The AFR has a happy piece this morning on the efforts of ASIC to reign in mortgage fraud:
The Australian Securities and Investments Commission is stepping up action against dishonest mortgage brokers as part of a strategy to head off an expected surge in fraud in the hot housing market.
The corporate regulator will announce on Thursday it has banned two former mortgage brokers for providing false or misleading information to secure loans.
The latest cases bring the number of mortgage brokers ASIC has banned or convicted over dishonest home-loan applications to eight in the last three months. There are another 23 similar investigations currently under way.
My favourite anecdote from the last cycle is this one From The Great Crash of 2008:
A growing network of mortgage brokers held no deposits, had no reputational risk with investors and were paid in part by fees for mortgage volume. Amidst the rising arrears rates for Australian RMBS, the highest levels of default were apparent within broker-originated loans. Many of the industry participants interviewed for this book describe widespread fraud in underwriting standards managed by brokers. Endemic malpractices included getting clients to sign blank declarations of affordability (and income if relevant) and then working back to how much the client needed to earn to afford the loan.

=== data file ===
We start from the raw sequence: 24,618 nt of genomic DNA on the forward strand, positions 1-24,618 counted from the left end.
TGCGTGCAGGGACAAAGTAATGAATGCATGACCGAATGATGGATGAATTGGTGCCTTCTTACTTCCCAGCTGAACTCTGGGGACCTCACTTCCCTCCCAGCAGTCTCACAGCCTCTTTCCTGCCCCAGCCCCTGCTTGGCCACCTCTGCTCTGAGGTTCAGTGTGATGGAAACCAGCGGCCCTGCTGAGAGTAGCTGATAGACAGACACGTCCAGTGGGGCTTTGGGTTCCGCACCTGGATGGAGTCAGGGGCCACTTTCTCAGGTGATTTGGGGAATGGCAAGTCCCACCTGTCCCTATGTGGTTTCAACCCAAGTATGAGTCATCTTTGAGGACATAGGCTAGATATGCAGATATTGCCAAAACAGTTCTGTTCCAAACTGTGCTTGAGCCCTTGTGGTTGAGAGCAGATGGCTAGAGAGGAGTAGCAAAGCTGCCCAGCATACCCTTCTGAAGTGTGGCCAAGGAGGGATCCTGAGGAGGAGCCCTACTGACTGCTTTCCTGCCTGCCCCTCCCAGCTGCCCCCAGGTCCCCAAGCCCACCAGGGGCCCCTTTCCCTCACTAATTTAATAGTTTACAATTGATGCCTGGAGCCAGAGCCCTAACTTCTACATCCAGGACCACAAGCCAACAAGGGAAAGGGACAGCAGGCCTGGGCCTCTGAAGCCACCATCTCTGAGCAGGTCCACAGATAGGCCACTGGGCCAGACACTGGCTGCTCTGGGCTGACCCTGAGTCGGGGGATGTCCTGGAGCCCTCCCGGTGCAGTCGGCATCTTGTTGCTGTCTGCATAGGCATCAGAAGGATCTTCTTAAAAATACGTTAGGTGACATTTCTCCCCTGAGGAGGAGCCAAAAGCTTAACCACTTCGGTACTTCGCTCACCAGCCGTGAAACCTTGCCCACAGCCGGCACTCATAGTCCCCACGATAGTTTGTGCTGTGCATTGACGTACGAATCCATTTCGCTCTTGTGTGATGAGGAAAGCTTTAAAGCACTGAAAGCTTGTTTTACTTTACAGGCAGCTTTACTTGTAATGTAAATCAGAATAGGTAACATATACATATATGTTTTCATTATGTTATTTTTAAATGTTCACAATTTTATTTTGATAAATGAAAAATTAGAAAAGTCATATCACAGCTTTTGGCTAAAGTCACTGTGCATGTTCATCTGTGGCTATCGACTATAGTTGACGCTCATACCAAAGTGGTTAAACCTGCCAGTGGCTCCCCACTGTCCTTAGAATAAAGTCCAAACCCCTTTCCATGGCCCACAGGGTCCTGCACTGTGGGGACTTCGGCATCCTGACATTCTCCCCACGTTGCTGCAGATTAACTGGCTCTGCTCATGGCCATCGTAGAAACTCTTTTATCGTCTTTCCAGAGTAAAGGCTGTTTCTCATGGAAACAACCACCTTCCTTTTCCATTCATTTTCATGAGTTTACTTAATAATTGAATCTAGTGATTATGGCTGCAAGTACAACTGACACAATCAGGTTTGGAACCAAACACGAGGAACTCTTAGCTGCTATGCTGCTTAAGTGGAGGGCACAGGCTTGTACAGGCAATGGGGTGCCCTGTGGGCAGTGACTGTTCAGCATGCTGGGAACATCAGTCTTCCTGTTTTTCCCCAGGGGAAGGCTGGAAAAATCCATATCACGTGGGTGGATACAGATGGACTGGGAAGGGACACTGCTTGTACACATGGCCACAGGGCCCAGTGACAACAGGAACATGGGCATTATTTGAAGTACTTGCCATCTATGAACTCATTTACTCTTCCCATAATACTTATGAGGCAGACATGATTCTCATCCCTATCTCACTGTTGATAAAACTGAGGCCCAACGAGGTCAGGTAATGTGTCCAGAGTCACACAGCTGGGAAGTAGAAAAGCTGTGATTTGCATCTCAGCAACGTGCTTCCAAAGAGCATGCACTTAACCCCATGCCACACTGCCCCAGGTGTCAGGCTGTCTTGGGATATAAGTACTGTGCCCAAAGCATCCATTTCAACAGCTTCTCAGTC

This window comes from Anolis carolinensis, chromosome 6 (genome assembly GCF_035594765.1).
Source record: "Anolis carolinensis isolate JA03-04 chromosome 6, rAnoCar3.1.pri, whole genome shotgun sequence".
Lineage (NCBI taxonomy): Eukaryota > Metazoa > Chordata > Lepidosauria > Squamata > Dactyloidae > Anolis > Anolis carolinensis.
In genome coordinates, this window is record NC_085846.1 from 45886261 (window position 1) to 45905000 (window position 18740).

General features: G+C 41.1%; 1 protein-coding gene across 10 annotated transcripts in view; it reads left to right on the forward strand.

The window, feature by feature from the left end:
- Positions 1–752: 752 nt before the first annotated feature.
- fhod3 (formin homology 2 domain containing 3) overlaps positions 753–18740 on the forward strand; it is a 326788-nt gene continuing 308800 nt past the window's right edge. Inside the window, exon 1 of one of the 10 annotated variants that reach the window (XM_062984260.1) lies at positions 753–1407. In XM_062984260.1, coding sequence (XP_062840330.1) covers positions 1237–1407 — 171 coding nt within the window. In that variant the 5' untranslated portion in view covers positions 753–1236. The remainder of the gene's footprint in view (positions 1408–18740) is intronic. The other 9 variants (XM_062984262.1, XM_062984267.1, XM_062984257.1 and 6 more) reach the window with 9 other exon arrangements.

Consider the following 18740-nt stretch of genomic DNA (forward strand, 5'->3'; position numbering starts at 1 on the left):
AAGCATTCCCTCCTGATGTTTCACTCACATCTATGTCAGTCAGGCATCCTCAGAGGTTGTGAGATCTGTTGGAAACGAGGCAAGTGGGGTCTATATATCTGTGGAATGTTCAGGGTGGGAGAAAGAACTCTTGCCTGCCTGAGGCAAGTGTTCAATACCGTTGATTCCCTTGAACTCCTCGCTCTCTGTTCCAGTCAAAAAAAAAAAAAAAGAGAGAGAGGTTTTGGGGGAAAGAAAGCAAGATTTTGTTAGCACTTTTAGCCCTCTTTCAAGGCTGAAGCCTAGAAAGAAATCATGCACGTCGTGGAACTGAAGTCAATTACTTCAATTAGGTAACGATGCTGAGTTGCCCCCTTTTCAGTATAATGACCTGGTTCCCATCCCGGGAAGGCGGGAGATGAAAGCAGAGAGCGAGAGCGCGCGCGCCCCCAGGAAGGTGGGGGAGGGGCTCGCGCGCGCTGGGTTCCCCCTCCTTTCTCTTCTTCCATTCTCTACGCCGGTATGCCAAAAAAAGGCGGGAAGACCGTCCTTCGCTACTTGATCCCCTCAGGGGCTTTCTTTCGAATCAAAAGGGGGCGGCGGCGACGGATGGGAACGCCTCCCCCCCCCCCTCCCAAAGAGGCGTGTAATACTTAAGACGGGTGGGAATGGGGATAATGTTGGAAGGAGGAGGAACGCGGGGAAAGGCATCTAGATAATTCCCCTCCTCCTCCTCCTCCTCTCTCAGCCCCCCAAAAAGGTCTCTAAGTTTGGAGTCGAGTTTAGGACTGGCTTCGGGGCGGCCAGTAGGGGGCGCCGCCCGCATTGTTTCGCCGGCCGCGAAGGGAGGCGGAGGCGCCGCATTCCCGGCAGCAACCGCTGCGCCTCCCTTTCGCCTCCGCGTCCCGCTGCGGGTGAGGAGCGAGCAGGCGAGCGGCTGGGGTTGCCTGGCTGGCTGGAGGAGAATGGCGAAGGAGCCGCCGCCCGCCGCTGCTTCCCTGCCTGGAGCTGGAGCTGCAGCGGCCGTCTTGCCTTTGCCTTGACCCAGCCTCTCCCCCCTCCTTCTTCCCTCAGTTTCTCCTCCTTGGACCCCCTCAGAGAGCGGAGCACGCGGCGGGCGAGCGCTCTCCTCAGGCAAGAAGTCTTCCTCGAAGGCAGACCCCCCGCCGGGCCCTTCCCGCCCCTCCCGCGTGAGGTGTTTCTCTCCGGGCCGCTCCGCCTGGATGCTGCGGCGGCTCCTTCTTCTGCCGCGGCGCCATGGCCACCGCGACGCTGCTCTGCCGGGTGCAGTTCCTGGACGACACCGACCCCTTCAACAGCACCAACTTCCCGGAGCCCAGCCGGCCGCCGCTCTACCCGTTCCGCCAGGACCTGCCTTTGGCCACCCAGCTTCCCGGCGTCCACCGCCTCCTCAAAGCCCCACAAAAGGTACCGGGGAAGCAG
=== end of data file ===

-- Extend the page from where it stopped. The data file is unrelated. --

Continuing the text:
When the market was in its mania, there was little subtlety in this practice. Audits of the files would readily demonstrate differences in handwriting. Some remarkable outcomes eventuated. Elderly applicants, either retired or in blue-collar occupations, were claiming to have extraordinarily high incomes. GE Money introduced what it called a ‘sanity test’ to forestall these types of occurrences in 2005. Another trick in the fraudster’s handbook was to put up the application as an investment loan (therefore getting the benefit of the potential rental income to augment serviceability) when it was clear that the application was actually for owner occupation.
This went hand in hand with the practice of ‘necking kids’; that is, not declaring dependants to increase the applicants’ available income.
In 2007, the Federal Court ordered one mortgage broker to pay a former client A$32 000 in compensation after the broker falsified documents to ensure a A$365 000 mortgage for the 20-year-old, unemployed, dyslexic and homeless man. The same broker was in court for similar abuses in 2009.
Similar stories will come around this time.